Lee J.J.,University of Pittsburgh | Seraj J.,Taiho Oncology Inc. | Yoshida K.,Taiho Oncology Inc. | Mizuguchi H.,Taiho Oncology Inc. | And 14 more authors.
Cancer Chemotherapy and Pharmacology

Background: TAS-102 is an oral fluoropyrimidine prodrug composed of trifluridine (FTD) and tipiracil hydrochloride (TPI) in a 1:0.5 ratio. FTD is a thymidine analog, and it is degraded by thymidine phosphorylase (TP) to the inactive trifluoromethyluracil (FTY) metabolite. TPI inhibits degradation of FTD by TP, increasing systemic exposure to FTD. Methods: Patients with advanced solid tumors (6 M/2 F; median age 58 years; PS 0-1) were enrolled on this study. Patients in group A (N = 4) received 60 mg TAS-102 with 200 nCi [14C]-FTD, while patients in group B (N = 4) received 60 mg TAS-102 with 1000 nCi [14C]-TPI orally. Plasma, blood, urine, feces, and expired air (group A only) were collected up to 168 h and were analyzed for 14C by accelerator mass spectrometry and analytes by LC-MS/MS. Results: FTD: 59.8 % of the 14C dose was recovered: 54.8 % in urine mostly as FTY and FTD glucuronide isomers. The extractable radioactivity in the pooled plasma consisted of 52.7 % FTD and 33.2 % FTY. TPI: 76.8 % of the 14C dose was recovered: 27.0 % in urine mostly as TPI and 49.7 % in feces. The extractable radioactivity in the pooled plasma consisted of 53.1 % TPI and 30.9 % 6-HMU, the major metabolite of TPI. Conclusion: Absorbed 14C-FTD was metabolized and mostly excreted in urine. The majority of 14C-TPI was recovered in feces, and the majority of absorbed TPI was excreted in urine. The current data with the ongoing hepatic and renal dysfunction studies will provide an enhanced understanding of the TAS-102 elimination profile. © 2016 Springer-Verlag Berlin Heidelberg. Source

Bendell J.C.,Sarah Cannon Research Institute Tennessee Oncology PLLC | Rosen L.S.,University of California at Los Angeles | Mayer R.J.,Dana-Farber Cancer Institute | Goldman J.W.,University of California at Los Angeles | And 6 more authors.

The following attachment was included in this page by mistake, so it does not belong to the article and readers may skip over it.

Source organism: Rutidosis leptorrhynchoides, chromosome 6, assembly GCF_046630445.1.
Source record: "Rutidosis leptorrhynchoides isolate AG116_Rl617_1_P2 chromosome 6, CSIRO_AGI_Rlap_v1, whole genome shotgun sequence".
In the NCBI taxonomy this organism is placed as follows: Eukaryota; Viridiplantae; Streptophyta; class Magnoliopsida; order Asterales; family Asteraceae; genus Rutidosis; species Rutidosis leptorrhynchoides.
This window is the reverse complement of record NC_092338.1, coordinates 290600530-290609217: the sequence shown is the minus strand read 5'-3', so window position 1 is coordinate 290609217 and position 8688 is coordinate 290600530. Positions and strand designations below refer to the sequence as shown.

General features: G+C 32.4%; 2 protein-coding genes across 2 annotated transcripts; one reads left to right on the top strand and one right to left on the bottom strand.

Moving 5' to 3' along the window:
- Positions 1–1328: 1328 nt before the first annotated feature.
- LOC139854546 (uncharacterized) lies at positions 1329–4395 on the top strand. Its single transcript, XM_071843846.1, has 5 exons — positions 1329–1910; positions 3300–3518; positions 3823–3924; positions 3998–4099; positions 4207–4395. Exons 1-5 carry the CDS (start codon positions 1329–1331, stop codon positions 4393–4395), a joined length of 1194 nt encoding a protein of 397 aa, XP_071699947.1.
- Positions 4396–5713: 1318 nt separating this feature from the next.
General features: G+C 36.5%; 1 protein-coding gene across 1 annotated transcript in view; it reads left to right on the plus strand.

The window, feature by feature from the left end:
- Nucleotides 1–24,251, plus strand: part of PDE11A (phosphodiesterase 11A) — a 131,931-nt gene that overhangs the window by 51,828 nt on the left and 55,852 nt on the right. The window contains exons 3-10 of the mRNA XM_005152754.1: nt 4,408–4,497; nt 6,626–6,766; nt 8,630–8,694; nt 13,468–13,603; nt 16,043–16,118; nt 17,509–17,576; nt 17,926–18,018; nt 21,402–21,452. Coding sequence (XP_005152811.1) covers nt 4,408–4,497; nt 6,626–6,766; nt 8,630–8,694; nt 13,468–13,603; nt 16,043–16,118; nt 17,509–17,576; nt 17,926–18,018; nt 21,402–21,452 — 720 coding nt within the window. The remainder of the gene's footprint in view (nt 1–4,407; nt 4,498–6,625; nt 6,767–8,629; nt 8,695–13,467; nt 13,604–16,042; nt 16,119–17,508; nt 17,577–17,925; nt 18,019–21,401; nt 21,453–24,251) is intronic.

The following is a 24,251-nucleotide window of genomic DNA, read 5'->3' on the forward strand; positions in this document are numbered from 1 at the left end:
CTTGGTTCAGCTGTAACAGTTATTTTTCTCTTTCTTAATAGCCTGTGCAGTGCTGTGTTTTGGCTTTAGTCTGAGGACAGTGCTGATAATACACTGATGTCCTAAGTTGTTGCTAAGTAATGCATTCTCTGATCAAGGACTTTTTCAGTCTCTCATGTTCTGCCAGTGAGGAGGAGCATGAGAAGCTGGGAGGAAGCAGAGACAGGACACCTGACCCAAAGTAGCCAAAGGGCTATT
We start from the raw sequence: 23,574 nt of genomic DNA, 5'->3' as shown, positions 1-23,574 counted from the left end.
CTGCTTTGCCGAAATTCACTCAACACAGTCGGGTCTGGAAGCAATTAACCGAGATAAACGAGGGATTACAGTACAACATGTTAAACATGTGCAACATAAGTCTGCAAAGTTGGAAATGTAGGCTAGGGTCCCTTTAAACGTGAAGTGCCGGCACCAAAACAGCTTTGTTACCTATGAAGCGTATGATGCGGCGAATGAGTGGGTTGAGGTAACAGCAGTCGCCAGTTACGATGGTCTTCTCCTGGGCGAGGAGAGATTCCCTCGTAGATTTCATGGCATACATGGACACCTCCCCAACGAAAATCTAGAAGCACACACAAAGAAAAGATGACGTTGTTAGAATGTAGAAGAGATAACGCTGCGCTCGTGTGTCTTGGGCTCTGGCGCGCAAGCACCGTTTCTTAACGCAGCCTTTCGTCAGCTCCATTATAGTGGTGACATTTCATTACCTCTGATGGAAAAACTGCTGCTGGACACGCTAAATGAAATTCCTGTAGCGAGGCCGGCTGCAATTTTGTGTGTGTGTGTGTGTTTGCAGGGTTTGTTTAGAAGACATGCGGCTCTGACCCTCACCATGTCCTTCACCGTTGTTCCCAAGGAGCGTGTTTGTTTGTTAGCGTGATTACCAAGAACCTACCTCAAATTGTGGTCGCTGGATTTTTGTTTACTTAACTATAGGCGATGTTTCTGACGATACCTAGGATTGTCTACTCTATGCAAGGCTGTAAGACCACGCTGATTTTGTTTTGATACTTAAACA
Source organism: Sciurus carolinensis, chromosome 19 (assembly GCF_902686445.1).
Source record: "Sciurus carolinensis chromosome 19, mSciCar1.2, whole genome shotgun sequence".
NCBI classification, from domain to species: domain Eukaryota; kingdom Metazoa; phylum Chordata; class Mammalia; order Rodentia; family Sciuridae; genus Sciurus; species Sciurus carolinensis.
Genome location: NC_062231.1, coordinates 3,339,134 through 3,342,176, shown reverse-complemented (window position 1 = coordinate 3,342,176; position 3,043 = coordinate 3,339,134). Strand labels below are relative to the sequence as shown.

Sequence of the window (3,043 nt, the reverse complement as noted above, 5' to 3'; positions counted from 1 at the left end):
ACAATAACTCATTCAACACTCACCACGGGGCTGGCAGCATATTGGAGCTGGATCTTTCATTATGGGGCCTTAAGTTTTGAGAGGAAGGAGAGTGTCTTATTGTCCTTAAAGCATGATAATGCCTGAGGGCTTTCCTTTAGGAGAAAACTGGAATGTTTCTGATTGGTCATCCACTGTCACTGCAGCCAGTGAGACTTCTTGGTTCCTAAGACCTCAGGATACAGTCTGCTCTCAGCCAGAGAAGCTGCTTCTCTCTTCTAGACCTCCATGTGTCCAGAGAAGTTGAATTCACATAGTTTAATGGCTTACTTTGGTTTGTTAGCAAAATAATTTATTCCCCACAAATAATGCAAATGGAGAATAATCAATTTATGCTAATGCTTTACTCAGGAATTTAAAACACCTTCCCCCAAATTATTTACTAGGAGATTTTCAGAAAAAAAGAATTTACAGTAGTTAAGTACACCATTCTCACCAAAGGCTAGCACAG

Cancer Chemotherapy and Pharmacology

Purpose: To evaluate safety of TAS-102 administered twice daily (bid) on days 1-5 and 8-12 of a 4-week cycle, confirm feasibility of the Japanese recommended dose (RD), 35 mg/m2, in Western patients with metastatic colorectal cancer (mCRC) refractory to standard chemotherapies, and describe preliminary antitumor activity. Methods: This open-label, dose-escalation phase 1 study was conducted at four US centers. Patients were enrolled into two sequential cohorts [30 (cohort 1) or 35 mg/m2/dose bid (cohort 2)]; dose-limiting toxicities (DLT) were evaluated during cycle 1 in dose-escalation cohorts. At RD, 15 additional patients were enrolled in an expansion cohort. Results: Patients (N = 27) with refractory mCRC received TAS-102; 74 % had received ≥4 prior regimens. DLT was not observed in three patients in cohort 1, and was in one out of nine patients in cohort 2 (grade 3 febrile neutropenia). Therefore, RD was identified as 35 mg/m2 bid. At RD, fatigue (63 %), gastrointestinal disturbances and nausea (46 %), vomiting (46 %), and diarrhea (42 %) were common but rarely grade 3/4. Grade 3/4 nausea, vomiting, and diarrhea occurred at 4 % each. Grade 3/4 toxicity was predominantly hematologic [neutropenia (71 %), anemia (25 %)]; febrile neutropenia was observed in two patients. Stable disease lasting ≥6 weeks was achieved by 16 evaluable patients (70 %); median progression-free survival and overall survival were 5.3 and 7.5 months, respectively. Conclusions: TAS-102 has an acceptable safety profile and preliminary evidence of disease stabilization in Western patients with refractory mCRC. Results from a randomized phase 3 study have shown survival benefit with disease stabilization evidence in this population. © 2015 The Author(s). Source